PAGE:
Wednesday 16 March 2016
The research found that children as young as one regularly use touchscreen devices, with most toddlers handling them competently by the age of two. Instead of being unhealthy for a child, time on touchscreen devices is not dissimilar to traditional forms of interactive play.
The study found that 82 per cent of parents owned a smart device and 87 per cent of them let their child play with it. Actions such as swiping, unlocking or searching on smartphones and tablets were skills possessed by the majority of children. Half of parents said their child could unlock the screen, 91 per cent could swipe and 64 per cent could search for features.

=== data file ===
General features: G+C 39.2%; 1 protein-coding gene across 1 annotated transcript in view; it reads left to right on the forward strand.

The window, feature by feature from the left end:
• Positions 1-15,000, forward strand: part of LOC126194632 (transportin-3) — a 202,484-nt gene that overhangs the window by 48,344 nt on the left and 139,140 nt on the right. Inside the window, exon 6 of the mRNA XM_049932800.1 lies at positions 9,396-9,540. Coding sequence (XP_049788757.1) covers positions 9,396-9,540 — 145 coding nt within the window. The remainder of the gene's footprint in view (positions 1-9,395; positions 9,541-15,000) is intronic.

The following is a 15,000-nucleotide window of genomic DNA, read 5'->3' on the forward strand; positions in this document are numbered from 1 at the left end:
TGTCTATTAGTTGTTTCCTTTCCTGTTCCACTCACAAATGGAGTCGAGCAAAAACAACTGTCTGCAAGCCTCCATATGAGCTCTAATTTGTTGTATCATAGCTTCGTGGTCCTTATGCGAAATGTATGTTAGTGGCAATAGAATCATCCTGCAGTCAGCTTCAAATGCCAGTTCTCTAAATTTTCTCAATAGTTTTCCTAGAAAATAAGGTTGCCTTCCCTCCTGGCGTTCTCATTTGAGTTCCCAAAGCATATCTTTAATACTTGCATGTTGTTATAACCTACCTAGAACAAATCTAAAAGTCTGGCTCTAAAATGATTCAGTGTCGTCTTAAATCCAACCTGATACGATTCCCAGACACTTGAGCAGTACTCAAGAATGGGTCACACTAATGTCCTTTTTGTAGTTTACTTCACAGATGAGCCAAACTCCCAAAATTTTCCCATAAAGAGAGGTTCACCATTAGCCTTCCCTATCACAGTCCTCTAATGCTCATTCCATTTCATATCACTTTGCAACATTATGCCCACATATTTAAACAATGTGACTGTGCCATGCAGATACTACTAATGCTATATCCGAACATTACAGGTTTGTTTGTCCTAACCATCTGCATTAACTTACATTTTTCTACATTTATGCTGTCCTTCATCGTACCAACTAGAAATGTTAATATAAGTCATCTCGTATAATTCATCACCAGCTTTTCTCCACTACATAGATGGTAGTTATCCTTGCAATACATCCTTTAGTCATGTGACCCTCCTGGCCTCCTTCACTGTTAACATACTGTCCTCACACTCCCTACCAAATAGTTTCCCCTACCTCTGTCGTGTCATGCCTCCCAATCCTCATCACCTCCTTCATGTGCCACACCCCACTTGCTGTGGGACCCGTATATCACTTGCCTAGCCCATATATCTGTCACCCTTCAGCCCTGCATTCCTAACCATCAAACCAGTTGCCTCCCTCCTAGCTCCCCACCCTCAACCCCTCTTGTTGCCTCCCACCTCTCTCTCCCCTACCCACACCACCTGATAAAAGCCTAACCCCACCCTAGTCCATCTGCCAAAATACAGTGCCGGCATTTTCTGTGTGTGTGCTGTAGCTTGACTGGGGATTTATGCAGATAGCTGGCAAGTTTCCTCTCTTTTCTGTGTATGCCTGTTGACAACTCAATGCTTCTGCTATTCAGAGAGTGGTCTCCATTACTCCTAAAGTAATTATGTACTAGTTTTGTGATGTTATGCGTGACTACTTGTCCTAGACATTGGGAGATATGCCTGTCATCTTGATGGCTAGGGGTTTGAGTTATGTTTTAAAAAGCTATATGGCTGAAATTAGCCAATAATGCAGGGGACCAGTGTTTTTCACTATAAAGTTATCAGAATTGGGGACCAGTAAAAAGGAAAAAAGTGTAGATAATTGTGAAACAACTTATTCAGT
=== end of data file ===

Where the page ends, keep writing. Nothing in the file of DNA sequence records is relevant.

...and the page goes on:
The report, published in the Archives of Disease in Childhood, said: “Interactive touchscreen applications offer a level of engagement not previously experienced with other forms of media and are more akin to traditional play. This opens up the potential… for both assessment of development and early intervention in high-risk children.”